Or, When free is not free.
Beware of the trap that yawns at the edge of free — it’s a trap toothy with labor and storage.
After our recent basement flood, I gained a renewed appreciation for the cost of housing fabric…
The cost of free fabric includes not just washing and drying it (and depending on the disaster of the month, sometimes two or three times), but folding it, stacking it, stuffing it or heaving it, trimming threads off its edges and negotiating around it while working. And if it’s fabric you don’t even like but are keeping because it was free? It becomes an exercise in idiocy.
One of the worst offenders is a manufacturer’s sample book. I know that I lauded them yesterday, but they have unique requirements for use. Every piece of fabric needs to be cut OUT of the book (some of the bindings can be removed with a screwdriver and a good tug), and every paper ID strip that edges the swatch needs to be cut off.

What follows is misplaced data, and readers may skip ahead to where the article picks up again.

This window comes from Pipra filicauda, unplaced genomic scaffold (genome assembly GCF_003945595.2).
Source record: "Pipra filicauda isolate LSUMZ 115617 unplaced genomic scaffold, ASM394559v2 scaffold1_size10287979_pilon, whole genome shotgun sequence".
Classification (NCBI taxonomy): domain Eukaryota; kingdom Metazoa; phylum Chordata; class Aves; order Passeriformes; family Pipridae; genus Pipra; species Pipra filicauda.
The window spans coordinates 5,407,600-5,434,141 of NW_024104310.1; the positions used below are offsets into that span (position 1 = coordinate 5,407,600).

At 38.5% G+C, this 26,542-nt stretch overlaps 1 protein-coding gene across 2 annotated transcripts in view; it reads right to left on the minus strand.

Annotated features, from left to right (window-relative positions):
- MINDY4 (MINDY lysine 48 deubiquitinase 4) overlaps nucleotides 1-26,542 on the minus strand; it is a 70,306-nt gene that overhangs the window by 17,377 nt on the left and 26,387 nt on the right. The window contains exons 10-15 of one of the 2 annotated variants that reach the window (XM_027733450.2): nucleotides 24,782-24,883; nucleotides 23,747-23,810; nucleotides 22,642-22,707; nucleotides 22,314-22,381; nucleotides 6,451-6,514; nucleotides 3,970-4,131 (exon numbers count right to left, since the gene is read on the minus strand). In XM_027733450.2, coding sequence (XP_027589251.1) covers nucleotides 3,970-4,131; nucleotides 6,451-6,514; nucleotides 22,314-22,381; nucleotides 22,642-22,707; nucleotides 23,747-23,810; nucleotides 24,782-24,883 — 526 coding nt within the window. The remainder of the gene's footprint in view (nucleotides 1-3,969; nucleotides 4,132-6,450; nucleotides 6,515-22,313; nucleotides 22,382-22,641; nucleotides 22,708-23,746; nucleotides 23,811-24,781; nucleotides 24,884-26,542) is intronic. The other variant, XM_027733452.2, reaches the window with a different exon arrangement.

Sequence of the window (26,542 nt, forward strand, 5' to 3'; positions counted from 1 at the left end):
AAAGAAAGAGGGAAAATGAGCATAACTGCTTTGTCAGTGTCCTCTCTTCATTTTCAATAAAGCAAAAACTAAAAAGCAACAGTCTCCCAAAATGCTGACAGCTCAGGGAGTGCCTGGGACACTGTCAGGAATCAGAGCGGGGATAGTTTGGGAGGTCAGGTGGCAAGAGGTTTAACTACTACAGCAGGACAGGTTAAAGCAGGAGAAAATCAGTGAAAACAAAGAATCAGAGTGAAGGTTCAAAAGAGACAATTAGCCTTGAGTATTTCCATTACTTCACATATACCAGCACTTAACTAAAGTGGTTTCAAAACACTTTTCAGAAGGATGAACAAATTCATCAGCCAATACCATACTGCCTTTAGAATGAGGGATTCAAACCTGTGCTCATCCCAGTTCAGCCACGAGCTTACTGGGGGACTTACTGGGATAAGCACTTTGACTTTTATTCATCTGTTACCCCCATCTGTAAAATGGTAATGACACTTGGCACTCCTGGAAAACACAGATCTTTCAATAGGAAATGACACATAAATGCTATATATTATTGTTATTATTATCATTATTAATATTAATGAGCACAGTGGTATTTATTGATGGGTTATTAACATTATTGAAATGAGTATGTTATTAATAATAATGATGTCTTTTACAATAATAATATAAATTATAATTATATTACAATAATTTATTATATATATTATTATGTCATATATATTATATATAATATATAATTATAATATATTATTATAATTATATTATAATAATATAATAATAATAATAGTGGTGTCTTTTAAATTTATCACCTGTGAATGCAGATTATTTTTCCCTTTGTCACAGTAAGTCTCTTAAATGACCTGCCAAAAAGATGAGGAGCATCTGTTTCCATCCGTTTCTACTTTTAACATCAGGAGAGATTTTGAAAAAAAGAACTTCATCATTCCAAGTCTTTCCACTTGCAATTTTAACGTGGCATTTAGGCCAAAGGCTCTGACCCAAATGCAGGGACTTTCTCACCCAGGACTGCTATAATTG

Then, if the swatches are intended to be pieced up into a blanket (and I often use them this way, because it’s a nice way to make crib quilts with fabrics that are not primary-colored hand prints or farm animals), then the swatches need to be washed, dried, and pressed. That’s a lot of work for a 5×5″ floral print that you may or may not like and may or may not use.
Here is a commissioned baby quilt top made last year that makes good use of the tropical-plant-print samples in my collection. Contrary to any labeling, these linens and cottons washed and dried beautifully (that is a requirement for all of my baby blankets).
On the plus side, these books are great for classes, especially with young people — the fabric stays flat and is ready for collage without ironing. And, if you get a few books in a rainbow of hues, they can be used to audition colors for a work in progress.